CHIP obesity research seeks to understand and change the individual, social, and environmental factors contributing to our nation’s obesity epidemic. Examples of ongoing CHIP obesity research projects include: (1) working with parents and pediatricians in Hartford to address childhood obesity in children as young as two years of age, (2) studying the cultural contexts of health disparities among adolescent girls, with a specific focus on weight/obesity and reproductive health in Latina and African American girls known to be at greatest risk with regard to these two health outcomes, (3) involving spouses or partners in weight loss efforts, and (4) analyzing the impact of food advertisements and public service announcements (PSAs) on child and teen eating habits and weight.
New work in this area during FY13 includes (1) a grant addressing barriers to weight loss in submariners, (2) a CHIP-funded pilot study to develop a virtual health coach app to promote weight loss and maintenance of weight loss, (3) pilot research to understand possible paternal influences on childhood obesity, and (4) pilot research to understand the potential of infant sleep training to positively affect new mothers’ sleep and, consequently, postpartum exercise and weight loss patterns.
An obesity research interest group at CHIP includes faculty members from UConn’s Psychology, Kinesiology, Nursing, Nutritional Sciences, Pediatrics, Public Health, and Communication Sciences departments with a common interest in understanding, preventing, and treating obesity and related co-morbidities. The goal of the group, which is affiliated with the Connecticut Institute of Clinical and Translational Science (CICATS) at the UConn Health Center, is to bring together researchers within the greater Connecticut community who have expertise in obesity, nutrition and physical activity to identify opportunities for collaboration. One example of this type of working collaboration is the Hartford Childhood Wellness Alliance (HCWA) based at the Connecticut Children’s Medical Center, which aims to prevent and decrease childhood obesity in Hartford and improve the overall health of children. The HCWA consists of community organizations, schools, early childhood education and daycare, local and regional government, advocacy groups, health care centers and practitioners, researchers in public health and the social sciences, and community members. Those interested in joining CHIP’s obesity research interest group may contact CHIP Principal Investigator and Associate Professor of Clinical Psychology Amy Gorin at firstname.lastname@example.org.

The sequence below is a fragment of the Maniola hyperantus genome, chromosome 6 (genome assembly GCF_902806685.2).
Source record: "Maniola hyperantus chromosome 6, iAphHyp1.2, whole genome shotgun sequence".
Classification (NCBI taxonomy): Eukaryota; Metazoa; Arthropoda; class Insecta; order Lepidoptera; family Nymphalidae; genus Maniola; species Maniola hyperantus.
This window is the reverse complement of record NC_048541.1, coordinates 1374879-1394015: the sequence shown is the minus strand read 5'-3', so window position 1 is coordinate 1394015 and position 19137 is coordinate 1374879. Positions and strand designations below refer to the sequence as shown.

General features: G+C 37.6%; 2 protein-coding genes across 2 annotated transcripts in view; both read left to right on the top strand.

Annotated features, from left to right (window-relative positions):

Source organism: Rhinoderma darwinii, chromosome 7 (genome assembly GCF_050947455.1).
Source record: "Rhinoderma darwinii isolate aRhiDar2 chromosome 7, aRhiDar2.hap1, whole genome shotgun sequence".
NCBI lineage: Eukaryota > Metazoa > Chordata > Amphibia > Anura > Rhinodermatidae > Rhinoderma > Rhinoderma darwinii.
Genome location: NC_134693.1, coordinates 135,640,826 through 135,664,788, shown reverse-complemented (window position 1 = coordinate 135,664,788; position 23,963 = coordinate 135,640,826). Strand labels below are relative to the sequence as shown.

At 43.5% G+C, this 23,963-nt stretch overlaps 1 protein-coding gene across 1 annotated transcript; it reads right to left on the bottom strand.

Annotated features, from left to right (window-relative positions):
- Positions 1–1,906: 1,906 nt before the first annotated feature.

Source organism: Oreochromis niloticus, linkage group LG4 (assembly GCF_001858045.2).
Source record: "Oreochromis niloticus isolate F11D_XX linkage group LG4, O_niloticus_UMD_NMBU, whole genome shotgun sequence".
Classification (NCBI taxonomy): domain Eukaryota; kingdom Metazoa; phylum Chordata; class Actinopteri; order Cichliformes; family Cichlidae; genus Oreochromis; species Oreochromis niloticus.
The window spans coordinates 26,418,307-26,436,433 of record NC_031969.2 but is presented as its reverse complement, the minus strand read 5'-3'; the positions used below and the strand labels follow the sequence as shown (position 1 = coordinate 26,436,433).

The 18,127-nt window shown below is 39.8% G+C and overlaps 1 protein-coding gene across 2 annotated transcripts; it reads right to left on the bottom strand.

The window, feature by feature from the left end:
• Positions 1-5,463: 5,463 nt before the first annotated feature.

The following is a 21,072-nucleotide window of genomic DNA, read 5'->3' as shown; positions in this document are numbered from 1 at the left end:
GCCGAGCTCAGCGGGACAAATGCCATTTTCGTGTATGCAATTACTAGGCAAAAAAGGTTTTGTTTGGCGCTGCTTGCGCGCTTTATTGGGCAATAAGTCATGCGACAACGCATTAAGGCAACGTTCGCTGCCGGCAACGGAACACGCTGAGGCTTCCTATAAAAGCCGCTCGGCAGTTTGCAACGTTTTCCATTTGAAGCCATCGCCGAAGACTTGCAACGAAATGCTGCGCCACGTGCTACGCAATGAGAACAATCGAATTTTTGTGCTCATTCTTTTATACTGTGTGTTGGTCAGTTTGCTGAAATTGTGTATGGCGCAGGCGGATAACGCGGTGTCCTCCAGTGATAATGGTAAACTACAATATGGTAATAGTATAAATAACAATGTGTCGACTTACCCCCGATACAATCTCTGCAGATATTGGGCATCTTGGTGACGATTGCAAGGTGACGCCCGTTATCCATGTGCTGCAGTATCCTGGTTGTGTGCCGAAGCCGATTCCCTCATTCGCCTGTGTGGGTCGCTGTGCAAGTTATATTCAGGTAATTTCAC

Additionally, CHIP’s health psychologists Rick Gibbons and Meg Gerrard have been conducting The Family and Community Health Study (FACHS), a longitudinal study of psychosocial factors related to the physical and mental health of African American families, for more than 15 years. The largest such study conducted to date in the US, FACHS began with 900 families and has followed them across 6 waves, with a specal focus on the adolescents who were age 10 at Wave 1 (age 26 at Wave 6) and their parents. An ongoing study, FACHS examines the impact of stressors, such as racial discrimination, environmental risk, and low socioeconomic status (SES), as well as buffers, such as racial socialization and racial identity, on outcomes including substance use, obesity, and disease. A new project in this area uses both experimental (lab) and survey methods to examine the effects of media portrayals of substance use (alcohol and tobacco, and also food) on the health behaviors of adolescents, with a focus on self-control as an individual difference factor that moderates the processes underlying the media effects.
CHIP obesity investigators are encouraged to develop collaborative research partnerships with the many obesity specialists working at the UConn Health Center and across the regional campuses. Important projects that address the topic of obesity include the Healthy Food Environments Initiative at UConn, which promotes community-wide approaches to prevent obesity and increase food security through healthy food environments and increased physical activity, and the Center for the Promotion of Health in the New England Workplace (CPH-NEW) at the UConn Health Center, which designs multifaceted health promotion interventions to improve worker health.
CHIP Obesity Resources
CHIP Obesity Researchers
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Interested in sharing ideas and resources with your colleagues in obesity research and even finding a potential collaborator? Subscribe to the Obesity RIG Mailing list by emailing Jennifer Wang at email@example.com. Then, by mailing UCONN_OBESITY_RIG-L@LISTSERV.UCONN.EDU, you’ll be able to email your fellow obesity researchers at CHIP all at once and get the conversation started. The listserv allows you to reach CHIP researchers and members of the Obesity Research Interest Group at UConn, UCHC, Connecticut Children’s Medical Center, and affiliated community partners.